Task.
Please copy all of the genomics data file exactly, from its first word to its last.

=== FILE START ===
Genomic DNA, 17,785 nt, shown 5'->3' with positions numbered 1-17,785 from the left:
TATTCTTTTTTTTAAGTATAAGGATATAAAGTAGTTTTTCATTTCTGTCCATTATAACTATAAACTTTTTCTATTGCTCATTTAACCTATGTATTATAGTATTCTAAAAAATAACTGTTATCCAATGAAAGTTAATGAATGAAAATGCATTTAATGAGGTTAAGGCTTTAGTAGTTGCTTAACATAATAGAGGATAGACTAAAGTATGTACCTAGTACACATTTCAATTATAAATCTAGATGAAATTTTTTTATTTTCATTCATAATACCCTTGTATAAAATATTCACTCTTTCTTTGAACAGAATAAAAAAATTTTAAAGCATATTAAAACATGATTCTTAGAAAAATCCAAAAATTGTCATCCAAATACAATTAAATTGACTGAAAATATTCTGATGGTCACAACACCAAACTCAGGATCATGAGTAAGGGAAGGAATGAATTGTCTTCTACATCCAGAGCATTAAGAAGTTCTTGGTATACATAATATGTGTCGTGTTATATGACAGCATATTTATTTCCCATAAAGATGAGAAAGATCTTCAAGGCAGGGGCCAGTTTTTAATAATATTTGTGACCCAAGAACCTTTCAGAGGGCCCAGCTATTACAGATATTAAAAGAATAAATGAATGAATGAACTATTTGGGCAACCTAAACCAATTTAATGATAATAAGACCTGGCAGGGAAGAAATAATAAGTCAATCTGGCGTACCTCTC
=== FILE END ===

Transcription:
Genomic DNA, 17,785 nt, shown 5'->3' with positions numbered 1-17,785 from the left:
TATTCTTTTTTTTAAGTATAAGGATATAAAGTAGTTTTTCATTTCTGTCCATTATAACTATAAACTTTTTCTATTGCTCATTTAACCTATGTATTATAGTATTCTAAAAAATAACTGTTATCCAATGAAAGTTAATGAATGAAAATGCATTTAATGAGGTTAAGGCTTTAGTAGTTGCTTAACATAATAGAGGATAGACTAAAGTATGTACCTAGTACACATTTCAATTATAAATCTAGATGAAATTTTTTTATTTTCATTCATAATACCCTTGTATAAAATATTCACTCTTTCTTTGAACAGAATAAAAAAATTTTAAAGCATATTAAAACATGATTCTTAGAAAAATCCAAAAATTGTCATCCAAATACAATTAAATTGACTGAAAATATTCTGATGGTCACAACACCAAACTCAGGATCATGAGTAAGGGAAGGAATGAATTGTCTTCTACATCCAGAGCATTAAGAAGTTCTTGGTATACATAATATGTGTCGTGTTATATGACAGCATATTTATTTCCCATAAAGATGAGAAAGATCTTCAAGGCAGGGGCCAGTTTTTAATAATATTTGTGACCCAAGAACCTTTCAGAGGGCCCAGCTATTACAGATATTAAAAGAATAAATGAATGAATGAACTATTTGGGCAACCTAAACCAATTTAATGATAATAAGACCTGGCAGGGAAGAAATAATAAGTCAATCTGGCGTACCTCTC